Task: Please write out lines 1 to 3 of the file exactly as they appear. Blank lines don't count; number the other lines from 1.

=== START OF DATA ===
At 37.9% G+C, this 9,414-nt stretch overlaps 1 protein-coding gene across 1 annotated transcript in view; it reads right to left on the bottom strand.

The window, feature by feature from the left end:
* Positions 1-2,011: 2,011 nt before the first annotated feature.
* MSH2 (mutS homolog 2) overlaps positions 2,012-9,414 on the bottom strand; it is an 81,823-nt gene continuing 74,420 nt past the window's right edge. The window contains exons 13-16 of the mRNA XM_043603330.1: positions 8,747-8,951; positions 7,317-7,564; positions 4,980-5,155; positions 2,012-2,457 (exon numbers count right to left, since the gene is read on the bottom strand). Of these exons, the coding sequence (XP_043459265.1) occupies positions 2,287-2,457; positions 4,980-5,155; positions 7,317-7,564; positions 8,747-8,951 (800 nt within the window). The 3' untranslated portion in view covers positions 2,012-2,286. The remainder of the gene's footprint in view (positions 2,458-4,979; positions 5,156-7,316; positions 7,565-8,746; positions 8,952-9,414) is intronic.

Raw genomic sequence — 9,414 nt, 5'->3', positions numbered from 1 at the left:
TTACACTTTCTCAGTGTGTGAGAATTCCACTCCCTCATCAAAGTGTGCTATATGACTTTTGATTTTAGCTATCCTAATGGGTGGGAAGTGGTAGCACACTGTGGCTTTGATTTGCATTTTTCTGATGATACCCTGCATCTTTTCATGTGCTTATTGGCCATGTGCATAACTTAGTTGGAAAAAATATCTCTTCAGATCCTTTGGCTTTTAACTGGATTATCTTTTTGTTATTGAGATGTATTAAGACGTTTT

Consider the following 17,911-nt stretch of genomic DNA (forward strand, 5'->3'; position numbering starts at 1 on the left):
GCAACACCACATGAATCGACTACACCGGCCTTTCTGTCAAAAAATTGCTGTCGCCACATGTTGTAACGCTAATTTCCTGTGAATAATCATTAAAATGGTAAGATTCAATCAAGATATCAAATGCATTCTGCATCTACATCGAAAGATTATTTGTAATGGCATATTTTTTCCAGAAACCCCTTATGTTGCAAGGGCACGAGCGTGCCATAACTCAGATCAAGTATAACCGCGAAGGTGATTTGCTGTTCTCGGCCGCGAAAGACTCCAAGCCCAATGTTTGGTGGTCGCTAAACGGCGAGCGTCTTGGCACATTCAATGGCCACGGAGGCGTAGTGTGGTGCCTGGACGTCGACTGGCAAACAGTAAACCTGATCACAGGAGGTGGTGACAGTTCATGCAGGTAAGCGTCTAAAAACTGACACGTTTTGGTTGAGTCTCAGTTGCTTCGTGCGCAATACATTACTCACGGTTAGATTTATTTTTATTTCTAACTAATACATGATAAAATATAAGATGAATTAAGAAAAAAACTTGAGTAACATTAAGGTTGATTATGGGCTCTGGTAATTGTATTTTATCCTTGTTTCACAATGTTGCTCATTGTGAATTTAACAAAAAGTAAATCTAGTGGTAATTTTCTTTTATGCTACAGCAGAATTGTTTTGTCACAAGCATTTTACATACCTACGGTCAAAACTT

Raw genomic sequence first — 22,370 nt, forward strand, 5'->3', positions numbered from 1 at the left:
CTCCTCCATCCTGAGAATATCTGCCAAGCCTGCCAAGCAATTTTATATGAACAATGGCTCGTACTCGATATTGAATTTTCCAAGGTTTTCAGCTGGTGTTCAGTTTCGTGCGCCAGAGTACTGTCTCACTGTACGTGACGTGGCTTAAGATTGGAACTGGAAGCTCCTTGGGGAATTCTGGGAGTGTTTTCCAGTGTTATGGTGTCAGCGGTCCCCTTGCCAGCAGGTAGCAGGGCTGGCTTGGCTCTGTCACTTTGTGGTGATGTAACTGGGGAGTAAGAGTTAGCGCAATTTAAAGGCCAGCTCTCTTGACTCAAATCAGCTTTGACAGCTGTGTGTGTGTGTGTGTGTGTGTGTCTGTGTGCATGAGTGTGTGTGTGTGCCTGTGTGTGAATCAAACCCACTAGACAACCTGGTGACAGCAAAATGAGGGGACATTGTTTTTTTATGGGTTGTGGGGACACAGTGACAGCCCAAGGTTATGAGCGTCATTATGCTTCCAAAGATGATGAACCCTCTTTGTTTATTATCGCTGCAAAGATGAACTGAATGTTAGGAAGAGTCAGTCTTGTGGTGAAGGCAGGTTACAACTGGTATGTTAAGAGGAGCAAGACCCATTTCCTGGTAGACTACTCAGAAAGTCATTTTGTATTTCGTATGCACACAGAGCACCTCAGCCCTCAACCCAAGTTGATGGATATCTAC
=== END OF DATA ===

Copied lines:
At 37.9% G+C, this 9,414-nt stretch overlaps 1 protein-coding gene across 1 annotated transcript in view; it reads right to left on the bottom strand.

The window, feature by feature from the left end:
* Positions 1-2,011: 2,011 nt before the first annotated feature.